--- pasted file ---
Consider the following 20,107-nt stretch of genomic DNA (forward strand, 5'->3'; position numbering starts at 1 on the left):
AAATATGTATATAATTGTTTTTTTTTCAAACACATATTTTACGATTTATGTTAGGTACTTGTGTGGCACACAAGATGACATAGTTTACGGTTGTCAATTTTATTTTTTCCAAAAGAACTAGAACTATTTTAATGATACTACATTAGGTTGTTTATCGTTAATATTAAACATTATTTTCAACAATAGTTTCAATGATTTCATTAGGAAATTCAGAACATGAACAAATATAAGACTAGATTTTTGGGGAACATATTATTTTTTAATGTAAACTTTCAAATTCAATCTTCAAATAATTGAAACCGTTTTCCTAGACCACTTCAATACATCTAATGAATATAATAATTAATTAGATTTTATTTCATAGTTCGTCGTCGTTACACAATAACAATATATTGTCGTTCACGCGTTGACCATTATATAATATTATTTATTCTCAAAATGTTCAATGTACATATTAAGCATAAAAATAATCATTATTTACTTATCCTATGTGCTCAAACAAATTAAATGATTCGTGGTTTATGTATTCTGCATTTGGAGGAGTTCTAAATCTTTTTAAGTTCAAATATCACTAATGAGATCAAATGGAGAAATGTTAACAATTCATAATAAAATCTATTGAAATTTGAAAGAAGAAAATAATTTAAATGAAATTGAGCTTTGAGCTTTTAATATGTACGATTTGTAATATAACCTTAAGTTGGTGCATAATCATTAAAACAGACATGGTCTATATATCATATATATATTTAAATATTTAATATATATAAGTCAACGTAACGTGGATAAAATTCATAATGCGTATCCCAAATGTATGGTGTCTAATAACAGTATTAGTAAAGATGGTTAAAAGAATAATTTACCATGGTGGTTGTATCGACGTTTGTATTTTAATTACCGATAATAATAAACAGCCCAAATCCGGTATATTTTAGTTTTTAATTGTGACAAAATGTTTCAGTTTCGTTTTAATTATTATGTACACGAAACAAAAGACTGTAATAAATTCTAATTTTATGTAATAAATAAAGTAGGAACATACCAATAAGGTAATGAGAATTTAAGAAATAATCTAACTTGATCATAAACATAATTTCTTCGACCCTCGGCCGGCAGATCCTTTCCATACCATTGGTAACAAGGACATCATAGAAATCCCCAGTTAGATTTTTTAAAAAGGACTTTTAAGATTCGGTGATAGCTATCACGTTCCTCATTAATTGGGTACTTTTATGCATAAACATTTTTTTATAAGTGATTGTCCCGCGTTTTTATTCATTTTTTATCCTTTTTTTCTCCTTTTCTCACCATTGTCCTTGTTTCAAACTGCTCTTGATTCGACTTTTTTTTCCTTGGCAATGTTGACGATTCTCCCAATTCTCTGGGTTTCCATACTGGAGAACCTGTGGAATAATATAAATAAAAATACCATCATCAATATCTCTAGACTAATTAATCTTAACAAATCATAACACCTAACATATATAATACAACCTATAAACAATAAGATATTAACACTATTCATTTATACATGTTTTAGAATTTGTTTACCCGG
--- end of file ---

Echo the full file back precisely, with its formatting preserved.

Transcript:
Consider the following 20,107-nt stretch of genomic DNA (forward strand, 5'->3'; position numbering starts at 1 on the left):
AAATATGTATATAATTGTTTTTTTTTCAAACACATATTTTACGATTTATGTTAGGTACTTGTGTGGCACACAAGATGACATAGTTTACGGTTGTCAATTTTATTTTTTCCAAAAGAACTAGAACTATTTTAATGATACTACATTAGGTTGTTTATCGTTAATATTAAACATTATTTTCAACAATAGTTTCAATGATTTCATTAGGAAATTCAGAACATGAACAAATATAAGACTAGATTTTTGGGGAACATATTATTTTTTAATGTAAACTTTCAAATTCAATCTTCAAATAATTGAAACCGTTTTCCTAGACCACTTCAATACATCTAATGAATATAATAATTAATTAGATTTTATTTCATAGTTCGTCGTCGTTACACAATAACAATATATTGTCGTTCACGCGTTGACCATTATATAATATTATTTATTCTCAAAATGTTCAATGTACATATTAAGCATAAAAATAATCATTATTTACTTATCCTATGTGCTCAAACAAATTAAATGATTCGTGGTTTATGTATTCTGCATTTGGAGGAGTTCTAAATCTTTTTAAGTTCAAATATCACTAATGAGATCAAATGGAGAAATGTTAACAATTCATAATAAAATCTATTGAAATTTGAAAGAAGAAAATAATTTAAATGAAATTGAGCTTTGAGCTTTTAATATGTACGATTTGTAATATAACCTTAAGTTGGTGCATAATCATTAAAACAGACATGGTCTATATATCATATATATATTTAAATATTTAATATATATAAGTCAACGTAACGTGGATAAAATTCATAATGCGTATCCCAAATGTATGGTGTCTAATAACAGTATTAGTAAAGATGGTTAAAAGAATAATTTACCATGGTGGTTGTATCGACGTTTGTATTTTAATTACCGATAATAATAAACAGCCCAAATCCGGTATATTTTAGTTTTTAATTGTGACAAAATGTTTCAGTTTCGTTTTAATTATTATGTACACGAAACAAAAGACTGTAATAAATTCTAATTTTATGTAATAAATAAAGTAGGAACATACCAATAAGGTAATGAGAATTTAAGAAATAATCTAACTTGATCATAAACATAATTTCTTCGACCCTCGGCCGGCAGATCCTTTCCATACCATTGGTAACAAGGACATCATAGAAATCCCCAGTTAGATTTTTTAAAAAGGACTTTTAAGATTCGGTGATAGCTATCACGTTCCTCATTAATTGGGTACTTTTATGCATAAACATTTTTTTATAAGTGATTGTCCCGCGTTTTTATTCATTTTTTATCCTTTTTTTCTCCTTTTCTCACCATTGTCCTTGTTTCAAACTGCTCTTGATTCGACTTTTTTTTCCTTGGCAATGTTGACGATTCTCCCAATTCTCTGGGTTTCCATACTGGAGAACCTGTGGAATAATATAAATAAAAATACCATCATCAATATCTCTAGACTAATTAATCTTAACAAATCATAACACCTAACATATATAATACAACCTATAAACAATAAGATATTAACACTATTCATTTATACATGTTTTAGAATTTGTTTACCCGG